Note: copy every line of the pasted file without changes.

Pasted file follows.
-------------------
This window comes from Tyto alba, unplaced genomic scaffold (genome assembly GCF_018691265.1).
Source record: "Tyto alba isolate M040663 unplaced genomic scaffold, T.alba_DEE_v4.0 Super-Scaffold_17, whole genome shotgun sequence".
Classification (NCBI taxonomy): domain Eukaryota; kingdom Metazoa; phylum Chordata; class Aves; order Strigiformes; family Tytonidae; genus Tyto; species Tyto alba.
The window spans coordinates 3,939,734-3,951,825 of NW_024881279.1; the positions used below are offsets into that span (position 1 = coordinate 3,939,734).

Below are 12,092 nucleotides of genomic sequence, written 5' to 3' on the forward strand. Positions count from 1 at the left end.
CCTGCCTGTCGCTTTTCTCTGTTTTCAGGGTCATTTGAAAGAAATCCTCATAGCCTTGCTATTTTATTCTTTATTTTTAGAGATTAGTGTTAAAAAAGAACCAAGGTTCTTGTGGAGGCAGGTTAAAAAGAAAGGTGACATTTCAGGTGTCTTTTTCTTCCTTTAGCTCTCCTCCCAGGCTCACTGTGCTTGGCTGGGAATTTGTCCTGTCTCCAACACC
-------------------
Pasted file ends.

This window comes from Tyto alba, unplaced genomic scaffold (genome assembly GCF_018691265.1).
Source record: "Tyto alba isolate M040663 unplaced genomic scaffold, T.alba_DEE_v4.0 Super-Scaffold_17, whole genome shotgun sequence".
Classification (NCBI taxonomy): domain Eukaryota; kingdom Metazoa; phylum Chordata; class Aves; order Strigiformes; family Tytonidae; genus Tyto; species Tyto alba.
The window spans coordinates 3,939,734-3,951,825 of NW_024881279.1; the positions used below are offsets into that span (position 1 = coordinate 3,939,734).

Below are 12,092 nucleotides of genomic sequence, written 5' to 3' on the forward strand. Positions count from 1 at the left end.
CCTGCCTGTCGCTTTTCTCTGTTTTCAGGGTCATTTGAAAGAAATCCTCATAGCCTTGCTATTTTATTCTTTATTTTTAGAGATTAGTGTTAAAAAAGAACCAAGGTTCTTGTGGAGGCAGGTTAAAAAGAAAGGTGACATTTCAGGTGTCTTTTTCTTCCTTTAGCTCTCCTCCCAGGCTCACTGTGCTTGGCTGGGAATTTGTCCTGTCTCCAACACC